Last Saturday’s Graphika Manila was a huge success with over 1,300 attendees. Being the first international multimedia design conference held here in the Philippines, interest across all related fields was high, especially with the presence of popular local outfits like Team Manila and Inksurge. More importantly (no offense to our local guys), the world–famous Joshua Davis was also here to talk about design and his recent work for Motorola in the MOTOKRZR campaign. I was lucky enough to get invited to the press conference courtesy of Jayvee and our friends at Ogilvy. This being the first presscon I was officially invited to, I didn’t know what to do so I just took photos.
Our local designers were quick to agree that the multimedia design industry here in our country is still very much in its infancy, a disadvantage that we can put to good use since it provides us the room to grow in the direction we intend to grow into. Avid Liongoren and Nico Puertollano discussed the video/broadcast aspects of design and though they lauded the Filipino designer’s skills, they raised a common trend among local designers — the absence of true identity.
When it was Joshua Davis’s turn to speak, he initially appeared a bit uncomfortable with the unusually silent media people; little did he know that almost everyone in the room was awestruck with the presence of a design demigod right in front of them! He discussed his use of randomness and kaleidoscope ideas for his recent Motorola work and I was amazed how his art is greatly influenced by his use of programming. Like what Jayvee has also written, this man has basically created a unique design process that makes him his own programmer, artist and critic. His strength in programming has allowed him to accelerate the evolution of his unique designs. Using randomness and chaos within the confines of a predefined environment and set of parameters, he manages to produce designs that are truly unique that cannot be manually drawn/created in illustration/graphic programs. “Unless you’re on crack,” he says in jest.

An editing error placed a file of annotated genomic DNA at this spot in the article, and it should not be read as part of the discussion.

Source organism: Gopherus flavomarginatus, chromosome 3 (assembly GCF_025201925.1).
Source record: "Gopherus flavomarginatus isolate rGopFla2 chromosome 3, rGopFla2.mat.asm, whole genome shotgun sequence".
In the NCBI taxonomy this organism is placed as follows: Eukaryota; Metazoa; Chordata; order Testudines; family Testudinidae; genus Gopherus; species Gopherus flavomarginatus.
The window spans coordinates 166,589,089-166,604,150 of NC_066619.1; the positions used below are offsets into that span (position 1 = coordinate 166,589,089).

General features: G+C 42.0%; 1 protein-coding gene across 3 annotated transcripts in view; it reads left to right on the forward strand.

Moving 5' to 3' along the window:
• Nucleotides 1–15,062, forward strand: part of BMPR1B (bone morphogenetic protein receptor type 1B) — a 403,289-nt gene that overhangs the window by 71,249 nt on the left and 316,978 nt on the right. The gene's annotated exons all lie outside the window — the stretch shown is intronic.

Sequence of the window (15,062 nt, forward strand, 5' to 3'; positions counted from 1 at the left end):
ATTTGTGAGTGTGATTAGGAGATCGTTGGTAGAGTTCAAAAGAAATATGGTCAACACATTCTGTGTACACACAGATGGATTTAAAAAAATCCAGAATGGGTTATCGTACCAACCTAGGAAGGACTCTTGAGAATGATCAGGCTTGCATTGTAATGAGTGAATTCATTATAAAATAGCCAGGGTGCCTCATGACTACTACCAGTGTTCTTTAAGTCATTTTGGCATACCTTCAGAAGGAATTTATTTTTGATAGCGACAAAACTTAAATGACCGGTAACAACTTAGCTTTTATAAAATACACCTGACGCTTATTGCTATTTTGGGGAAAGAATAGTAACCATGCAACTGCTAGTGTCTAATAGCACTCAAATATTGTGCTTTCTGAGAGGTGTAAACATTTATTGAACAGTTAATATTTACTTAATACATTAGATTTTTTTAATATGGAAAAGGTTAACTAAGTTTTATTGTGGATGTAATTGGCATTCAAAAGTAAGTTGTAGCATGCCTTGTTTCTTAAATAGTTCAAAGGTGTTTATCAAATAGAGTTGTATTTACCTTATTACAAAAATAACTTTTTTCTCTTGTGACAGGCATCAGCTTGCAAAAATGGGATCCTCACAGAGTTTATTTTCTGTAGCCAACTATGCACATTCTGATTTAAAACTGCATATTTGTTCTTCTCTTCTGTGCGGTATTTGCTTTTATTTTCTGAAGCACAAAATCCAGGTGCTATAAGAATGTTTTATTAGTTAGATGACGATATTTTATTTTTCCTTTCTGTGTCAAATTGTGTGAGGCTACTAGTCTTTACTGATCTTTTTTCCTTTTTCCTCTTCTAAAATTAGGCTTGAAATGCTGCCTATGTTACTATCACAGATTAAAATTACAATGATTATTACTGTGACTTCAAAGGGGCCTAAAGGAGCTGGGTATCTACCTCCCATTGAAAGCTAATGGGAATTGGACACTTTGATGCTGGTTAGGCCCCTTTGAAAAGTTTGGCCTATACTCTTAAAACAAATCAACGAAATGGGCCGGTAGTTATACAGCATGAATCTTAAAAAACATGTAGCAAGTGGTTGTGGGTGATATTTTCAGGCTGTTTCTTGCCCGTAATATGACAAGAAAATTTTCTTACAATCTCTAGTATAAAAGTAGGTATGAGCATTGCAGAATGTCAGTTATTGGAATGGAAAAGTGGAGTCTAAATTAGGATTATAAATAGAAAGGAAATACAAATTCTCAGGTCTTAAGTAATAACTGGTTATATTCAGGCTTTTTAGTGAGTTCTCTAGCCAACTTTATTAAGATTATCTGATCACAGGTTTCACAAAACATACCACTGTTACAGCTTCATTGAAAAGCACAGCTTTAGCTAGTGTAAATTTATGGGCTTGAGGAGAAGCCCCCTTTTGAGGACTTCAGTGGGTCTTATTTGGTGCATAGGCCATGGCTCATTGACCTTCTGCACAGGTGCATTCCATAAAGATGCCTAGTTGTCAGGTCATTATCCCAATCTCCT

Prompted by Avid’s question on doing designs for clients as compared to designs for personal satisfaction, Joshua emphasized the need to “just continue doing what you do.” He narrated how he used to work eight hours doing client work for a design house, then he’d go home and spend another eight hours just doing design on personal projects, the stuff he simply loves to do. After years of doing this, he eventually got paid work for the things he used to do on his personal time. I couldn’t forget what he said in regarding that: “You might as well be hired for something that you love.”